Bill Long 12/20/04
Biblical Uses of Ecphonesis
If I ended the previous mini-essay with the ecphonesis of judgment, I will begin here with the ecphonesis of despair and gratitude.
2. Ecphonesis of despair, ecphonesis of gratitude. It would be useful if someone would examine the language of the Apostle Paul from the perspective of his use of rhetorical devices. Of course we can go back to Rudolf Bultmann's classic 1910 study of the "Cynic-Stoic Diatribe" as a basis for Paul's literary method in general in Romans, but I mean that someone ought to do a fine systematic analysis of the way that Paul employs rhetorical devices to further his message. In my dissertation I studied the way that Luke's crafting of Paul's defense speeches in Acts might be illumined by the help of ancient rhetorical theory, but I never looked in detail at the way that Paul's language and epistolary structure contributes to a powerful rhetorical performance.
2a. Of Despair. Well, let's do a little of that here. In Romans 7, Paul is seemingly retreating from the bold tones of justification by faith (ch.5) and union with Christ (ch.6) to discuss lingering feelings of conflict within. The "life in Christ," so to speak, is anythiing other than a smooth life of gradually-increasing calm and realization of truth. In Romans 7 he speaks of the conflict within because of the claim of two competing masters: "the delight in the law of God" and "another law at war with the law of my mind, making me captive to the law of sin that dwells in my members (Rom. 7:22-23)." Law of God vs. Law of Sin. 15 Rounds. For the World Heavyweight Championship.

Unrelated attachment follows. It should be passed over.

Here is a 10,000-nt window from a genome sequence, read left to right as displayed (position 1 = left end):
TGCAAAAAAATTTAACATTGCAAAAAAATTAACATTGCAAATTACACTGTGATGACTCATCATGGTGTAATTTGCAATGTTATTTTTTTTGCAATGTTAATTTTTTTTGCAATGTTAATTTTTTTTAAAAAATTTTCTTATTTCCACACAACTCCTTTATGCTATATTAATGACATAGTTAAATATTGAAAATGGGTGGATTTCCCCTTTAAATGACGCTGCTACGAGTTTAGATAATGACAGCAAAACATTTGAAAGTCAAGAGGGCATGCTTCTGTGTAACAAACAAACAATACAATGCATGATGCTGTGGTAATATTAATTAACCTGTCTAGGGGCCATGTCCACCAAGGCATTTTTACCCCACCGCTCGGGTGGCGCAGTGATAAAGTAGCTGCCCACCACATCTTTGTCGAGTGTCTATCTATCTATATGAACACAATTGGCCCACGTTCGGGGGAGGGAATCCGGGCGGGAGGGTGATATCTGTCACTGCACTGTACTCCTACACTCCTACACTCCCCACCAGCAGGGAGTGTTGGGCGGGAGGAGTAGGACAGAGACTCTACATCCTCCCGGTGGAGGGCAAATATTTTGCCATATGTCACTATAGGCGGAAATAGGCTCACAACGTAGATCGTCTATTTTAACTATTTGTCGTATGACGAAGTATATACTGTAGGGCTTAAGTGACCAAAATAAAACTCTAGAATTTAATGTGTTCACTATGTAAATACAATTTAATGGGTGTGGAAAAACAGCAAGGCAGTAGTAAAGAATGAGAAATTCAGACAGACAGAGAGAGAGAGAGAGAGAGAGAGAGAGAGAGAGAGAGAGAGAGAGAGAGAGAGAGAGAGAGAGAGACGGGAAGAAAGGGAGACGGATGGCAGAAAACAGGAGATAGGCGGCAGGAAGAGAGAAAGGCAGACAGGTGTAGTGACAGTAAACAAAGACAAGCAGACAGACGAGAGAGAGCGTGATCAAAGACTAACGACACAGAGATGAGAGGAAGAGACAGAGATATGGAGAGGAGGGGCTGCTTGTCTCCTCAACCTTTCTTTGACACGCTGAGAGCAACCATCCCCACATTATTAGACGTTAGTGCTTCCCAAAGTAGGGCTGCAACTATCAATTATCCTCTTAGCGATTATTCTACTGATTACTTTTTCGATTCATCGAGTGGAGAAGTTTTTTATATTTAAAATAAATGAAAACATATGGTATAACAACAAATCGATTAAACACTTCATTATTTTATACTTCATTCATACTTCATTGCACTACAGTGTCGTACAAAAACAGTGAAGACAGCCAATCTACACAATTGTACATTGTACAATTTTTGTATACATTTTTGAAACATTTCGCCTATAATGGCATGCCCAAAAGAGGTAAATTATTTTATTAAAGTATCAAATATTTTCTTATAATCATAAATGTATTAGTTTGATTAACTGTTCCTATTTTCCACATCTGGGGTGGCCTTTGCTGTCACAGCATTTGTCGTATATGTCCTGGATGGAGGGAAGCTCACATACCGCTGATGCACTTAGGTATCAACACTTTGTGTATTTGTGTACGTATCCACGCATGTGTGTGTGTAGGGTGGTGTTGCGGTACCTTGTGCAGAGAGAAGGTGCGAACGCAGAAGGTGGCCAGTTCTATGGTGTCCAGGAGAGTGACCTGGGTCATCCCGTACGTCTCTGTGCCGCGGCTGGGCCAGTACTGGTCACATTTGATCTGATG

In the context of this war within, Paul breaks out into ecphonesis. "Wretched man that I am! Who will rescue me from this body of death (7:24)?" He feels the weight of his incapacity to order his life consistently with the truth he has experienced and bursts out in a fit of self-loathing and despair. It is as if he is saying, 'Look at all that God has done for me; the gifts with which He has equipped me; the message that I am privileged to carry to the ends of the earth; the people under my charge; the opportunities that are before me, and what do I do? I have conflict within, desires that conflict with the truth of the message, inclinations toward death when I bear the message of life, evil claims on my heart when I would embrace the good.'
Paul's cry is the cry of any who are both wed to this world and to a transcendent reality. The heart soars because it has seen something great and beautiful and life-giving. For example, a few days before his death Martin Luther King, Jr. spoke almost prophetically of the virtues of longevity but then he said that he realized that longevity might not be his lot. Finally, he broke into ecphonesis and in a rising crescendo voice, quoted the classic lines from Julia Ward Howe, penned during the Civil War, "Mine eyes have seen the glory of the coming of the Lord!"
But that soaring optimism and hope, that gilded promise of freeedom and new life, is seemingly vitiated by the tethered realities of earth. We are bound to our bodies; we get sick and die; we suffer sleeplessness and jealousy; we do things that don't fulfill the lives of other people. We are instruments of death as well as life. This combined reality led Paul to erupt in his ecphonesis of despair.
2b. Of Gratitude. After rehearsing the conflict within, Paul uses another ecphonesis to bring his thought to a conclusion: "Thanks be to God through Jesus Christ our Lord (7:25)!" Note that gratitude doesn't come first; despair does. Gratitude is the second word because he realizes, fundamentally, that he cannot sort it all out here in this life, and has to leave that to someone else--God. Paul is basically an activist, a person who will use all his energy to plant churches and spread his interpretation of the Gospel of Christ. He doesn't have a lot of time to "sit and think about it." Yet, he is a remarkably passionate thinker. The inner self erupts in line after line of his works. He will get to the end of a mystery, an inexplicable thing in his mind, and speak his gratitude to God.
The next mini-essay will explore another example of ecphonesis.
Copyright © 2004-2008 William R. Long